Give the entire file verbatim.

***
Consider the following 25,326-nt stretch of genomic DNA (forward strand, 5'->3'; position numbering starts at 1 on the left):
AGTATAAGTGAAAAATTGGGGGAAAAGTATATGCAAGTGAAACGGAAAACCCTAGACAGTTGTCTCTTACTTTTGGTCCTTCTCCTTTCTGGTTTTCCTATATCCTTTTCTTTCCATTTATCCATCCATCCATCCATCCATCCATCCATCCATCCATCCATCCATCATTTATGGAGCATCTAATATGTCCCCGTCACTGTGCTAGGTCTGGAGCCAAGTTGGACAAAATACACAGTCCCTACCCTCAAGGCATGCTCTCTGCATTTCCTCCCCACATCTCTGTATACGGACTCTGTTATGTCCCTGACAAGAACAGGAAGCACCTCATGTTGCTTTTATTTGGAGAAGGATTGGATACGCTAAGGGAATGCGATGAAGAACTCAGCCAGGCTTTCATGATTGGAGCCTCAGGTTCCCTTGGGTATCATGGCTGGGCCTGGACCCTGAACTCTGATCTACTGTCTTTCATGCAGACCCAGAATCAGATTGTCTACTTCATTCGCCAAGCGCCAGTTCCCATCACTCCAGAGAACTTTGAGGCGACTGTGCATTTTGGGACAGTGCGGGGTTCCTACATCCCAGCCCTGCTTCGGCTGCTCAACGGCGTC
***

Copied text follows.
Consider the following 25,326-nt stretch of genomic DNA (forward strand, 5'->3'; position numbering starts at 1 on the left):
AGTATAAGTGAAAAATTGGGGGAAAAGTATATGCAAGTGAAACGGAAAACCCTAGACAGTTGTCTCTTACTTTTGGTCCTTCTCCTTTCTGGTTTTCCTATATCCTTTTCTTTCCATTTATCCATCCATCCATCCATCCATCCATCCATCCATCCATCCATCCATCATTTATGGAGCATCTAATATGTCCCCGTCACTGTGCTAGGTCTGGAGCCAAGTTGGACAAAATACACAGTCCCTACCCTCAAGGCATGCTCTCTGCATTTCCTCCCCACATCTCTGTATACGGACTCTGTTATGTCCCTGACAAGAACAGGAAGCACCTCATGTTGCTTTTATTTGGAGAAGGATTGGATACGCTAAGGGAATGCGATGAAGAACTCAGCCAGGCTTTCATGATTGGAGCCTCAGGTTCCCTTGGGTATCATGGCTGGGCCTGGACCCTGAACTCTGATCTACTGTCTTTCATGCAGACCCAGAATCAGATTGTCTACTTCATTCGCCAAGCGCCAGTTCCCATCACTCCAGAGAACTTTGAGGCGACTGTGCATTTTGGGACAGTGCGGGGTTCCTACATCCCAGCCCTGCTTCGGCTGCTCAACGGCGTC